If a lumbermill asked to build a tree-length log deck, how would you do it? You’d probably first ask how it is usually done.
Log decks are commonly built with a single, large head shaft with massive bearings and an exposed drive sprocket. Some decks use two- and three-piece head shafts with couplings—an improvement against a single head shaft, as multiple-piece head shafts reduce the shaft length, which makes it easier to replace the bearings. However, they also make aligning the shafts difficult.
Problems with Log Deck Designs
Despite the improvements, there are problems with this design:
- Shafts are massive. They’re expensive, exposed, hard to align, and hard to handle.
- Bearings are massive. The bearings have the same problems as the shafts. Plus, you need a crane just to handle the bearings. It’s also impossible to slide a bearing off a damaged shaft after a few years, which means mills have to replace the shaft and bearings all at the same time. That makes for a very expensive project.
- Massive gearboxes. These gearboxes are expensive, hard to maintain, hard to replace, and costly to keep on hand.
- High horsepower demands.
We looked at this design and weren’t satisfied. We asked how it could be better. How could it use less power? Be easier to work on? Be more reliable? Be smarter?
Better Log Deck Designs
After researching what works (and what doesn’t work), we came up with the following solutions:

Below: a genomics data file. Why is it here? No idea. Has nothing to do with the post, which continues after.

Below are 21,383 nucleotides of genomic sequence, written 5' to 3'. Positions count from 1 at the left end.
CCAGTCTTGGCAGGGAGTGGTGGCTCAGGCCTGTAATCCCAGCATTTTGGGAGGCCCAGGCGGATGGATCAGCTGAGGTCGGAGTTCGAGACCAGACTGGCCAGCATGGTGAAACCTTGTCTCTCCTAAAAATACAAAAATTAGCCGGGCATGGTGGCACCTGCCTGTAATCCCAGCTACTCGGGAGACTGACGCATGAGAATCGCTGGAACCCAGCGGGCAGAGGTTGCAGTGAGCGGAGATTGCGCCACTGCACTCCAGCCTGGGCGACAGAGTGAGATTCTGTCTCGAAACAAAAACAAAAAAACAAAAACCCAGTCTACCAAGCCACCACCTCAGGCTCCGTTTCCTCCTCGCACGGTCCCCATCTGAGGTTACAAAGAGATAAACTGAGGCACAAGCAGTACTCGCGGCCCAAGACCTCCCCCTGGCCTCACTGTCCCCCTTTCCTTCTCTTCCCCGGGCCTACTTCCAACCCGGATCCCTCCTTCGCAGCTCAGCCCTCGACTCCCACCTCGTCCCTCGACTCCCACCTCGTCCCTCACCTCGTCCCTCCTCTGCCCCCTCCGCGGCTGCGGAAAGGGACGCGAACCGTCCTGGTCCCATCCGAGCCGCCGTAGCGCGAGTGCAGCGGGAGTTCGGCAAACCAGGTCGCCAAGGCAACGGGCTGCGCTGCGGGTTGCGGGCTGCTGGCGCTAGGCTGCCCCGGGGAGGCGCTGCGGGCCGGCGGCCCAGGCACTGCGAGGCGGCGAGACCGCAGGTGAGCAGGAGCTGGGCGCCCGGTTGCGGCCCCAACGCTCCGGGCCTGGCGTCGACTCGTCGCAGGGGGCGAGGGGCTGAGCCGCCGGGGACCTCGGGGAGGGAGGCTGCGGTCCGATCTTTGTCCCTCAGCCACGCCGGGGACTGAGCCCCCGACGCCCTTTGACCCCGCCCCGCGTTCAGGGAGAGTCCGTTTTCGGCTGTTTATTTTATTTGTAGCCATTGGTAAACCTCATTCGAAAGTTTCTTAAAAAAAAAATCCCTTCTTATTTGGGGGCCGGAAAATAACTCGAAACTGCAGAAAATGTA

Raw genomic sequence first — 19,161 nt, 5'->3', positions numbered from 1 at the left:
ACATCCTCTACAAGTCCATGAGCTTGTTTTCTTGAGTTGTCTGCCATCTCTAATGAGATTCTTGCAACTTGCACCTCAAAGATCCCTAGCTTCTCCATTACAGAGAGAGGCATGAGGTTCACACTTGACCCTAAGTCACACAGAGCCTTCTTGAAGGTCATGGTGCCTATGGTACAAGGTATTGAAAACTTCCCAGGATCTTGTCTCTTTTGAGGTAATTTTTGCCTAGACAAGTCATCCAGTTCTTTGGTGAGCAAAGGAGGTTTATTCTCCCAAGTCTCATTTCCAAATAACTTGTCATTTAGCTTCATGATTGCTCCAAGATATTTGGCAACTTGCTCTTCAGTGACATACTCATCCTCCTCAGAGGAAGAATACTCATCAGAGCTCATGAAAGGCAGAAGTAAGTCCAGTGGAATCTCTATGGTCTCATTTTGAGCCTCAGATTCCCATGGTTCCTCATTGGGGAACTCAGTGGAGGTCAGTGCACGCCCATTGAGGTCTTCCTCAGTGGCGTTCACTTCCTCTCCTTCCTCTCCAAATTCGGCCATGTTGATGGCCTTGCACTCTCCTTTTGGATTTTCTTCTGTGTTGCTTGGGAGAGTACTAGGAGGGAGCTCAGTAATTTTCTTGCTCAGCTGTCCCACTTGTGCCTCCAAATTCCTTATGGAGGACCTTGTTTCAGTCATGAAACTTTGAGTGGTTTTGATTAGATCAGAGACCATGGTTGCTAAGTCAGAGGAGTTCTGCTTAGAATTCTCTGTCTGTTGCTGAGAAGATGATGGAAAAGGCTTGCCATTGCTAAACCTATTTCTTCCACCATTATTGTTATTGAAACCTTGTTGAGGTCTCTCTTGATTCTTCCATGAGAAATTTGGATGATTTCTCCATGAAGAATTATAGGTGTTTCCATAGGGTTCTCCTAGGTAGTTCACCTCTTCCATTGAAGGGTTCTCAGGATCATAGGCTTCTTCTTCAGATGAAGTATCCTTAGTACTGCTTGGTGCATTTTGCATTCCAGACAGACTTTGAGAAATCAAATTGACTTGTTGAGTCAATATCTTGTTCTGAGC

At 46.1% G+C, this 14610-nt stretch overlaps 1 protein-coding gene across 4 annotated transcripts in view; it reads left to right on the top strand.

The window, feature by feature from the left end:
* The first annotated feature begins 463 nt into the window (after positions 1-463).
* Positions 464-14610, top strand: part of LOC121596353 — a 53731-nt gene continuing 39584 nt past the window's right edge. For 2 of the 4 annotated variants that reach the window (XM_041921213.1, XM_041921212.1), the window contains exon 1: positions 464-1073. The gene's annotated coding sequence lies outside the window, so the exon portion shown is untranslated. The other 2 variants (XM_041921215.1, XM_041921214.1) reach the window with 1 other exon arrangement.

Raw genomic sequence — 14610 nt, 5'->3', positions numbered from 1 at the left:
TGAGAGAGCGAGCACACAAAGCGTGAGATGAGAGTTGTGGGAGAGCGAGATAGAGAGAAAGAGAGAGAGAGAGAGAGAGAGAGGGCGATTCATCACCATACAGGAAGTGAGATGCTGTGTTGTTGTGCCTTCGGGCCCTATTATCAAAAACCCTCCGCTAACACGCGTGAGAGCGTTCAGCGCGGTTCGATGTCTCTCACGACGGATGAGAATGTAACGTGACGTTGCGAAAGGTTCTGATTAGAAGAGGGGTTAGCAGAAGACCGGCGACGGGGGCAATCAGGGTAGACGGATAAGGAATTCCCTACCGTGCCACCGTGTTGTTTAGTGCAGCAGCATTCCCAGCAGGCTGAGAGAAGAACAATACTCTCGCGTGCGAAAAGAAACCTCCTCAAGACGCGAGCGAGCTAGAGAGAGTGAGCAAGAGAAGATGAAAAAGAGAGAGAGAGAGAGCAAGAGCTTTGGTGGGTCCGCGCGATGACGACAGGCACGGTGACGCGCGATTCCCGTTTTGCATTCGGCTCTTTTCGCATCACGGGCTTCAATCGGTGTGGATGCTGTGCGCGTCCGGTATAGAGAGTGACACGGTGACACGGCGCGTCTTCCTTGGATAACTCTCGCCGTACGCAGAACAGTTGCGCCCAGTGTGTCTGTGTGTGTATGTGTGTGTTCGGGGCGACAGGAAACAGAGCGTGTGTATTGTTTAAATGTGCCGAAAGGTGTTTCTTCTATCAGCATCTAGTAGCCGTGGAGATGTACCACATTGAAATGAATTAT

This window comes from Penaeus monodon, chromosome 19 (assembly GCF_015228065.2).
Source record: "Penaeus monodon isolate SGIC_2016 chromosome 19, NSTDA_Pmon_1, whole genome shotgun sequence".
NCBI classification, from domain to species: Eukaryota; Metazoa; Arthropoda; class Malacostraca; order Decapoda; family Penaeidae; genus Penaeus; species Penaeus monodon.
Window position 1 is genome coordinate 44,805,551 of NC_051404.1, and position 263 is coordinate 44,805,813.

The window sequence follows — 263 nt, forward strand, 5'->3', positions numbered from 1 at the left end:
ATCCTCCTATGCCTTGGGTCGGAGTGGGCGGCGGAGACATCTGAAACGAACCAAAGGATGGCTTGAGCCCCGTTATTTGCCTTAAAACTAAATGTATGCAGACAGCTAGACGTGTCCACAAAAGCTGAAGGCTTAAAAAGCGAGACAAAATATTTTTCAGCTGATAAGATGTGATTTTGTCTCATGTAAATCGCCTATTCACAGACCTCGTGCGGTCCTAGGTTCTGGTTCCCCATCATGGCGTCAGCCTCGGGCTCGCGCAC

- Independent strands with individual drives at each strand.
- Bearings that are small enough to be handled by someone without a crane.
- Head shafts that are smaller and short enough to be removed easily.
- Our design uses 3-7/16” x 12” head shafts vs. a single, 25’ x 10” head shaft.
- We use 3-7/16” flange bearings vs. 10” head shaft bearings.
- We excluded couplings, so there is no coupling to align.
- We have a ¾ horsepower motor driving each shaft as opposed to a 60-horsepower motor and a $55,000 gearbox.
- We designed the deck with ten bolts to install, which makes installation much easier than the challenges that accompany weight and alignment requirements of most systems.
These differences mean that it takes an hour to change out a strand (not days) and minutes to replace a bearing (not hours). That’s smart design working for you to keep you productive and profitable.
Want to learn more about our log decks? Contact us!
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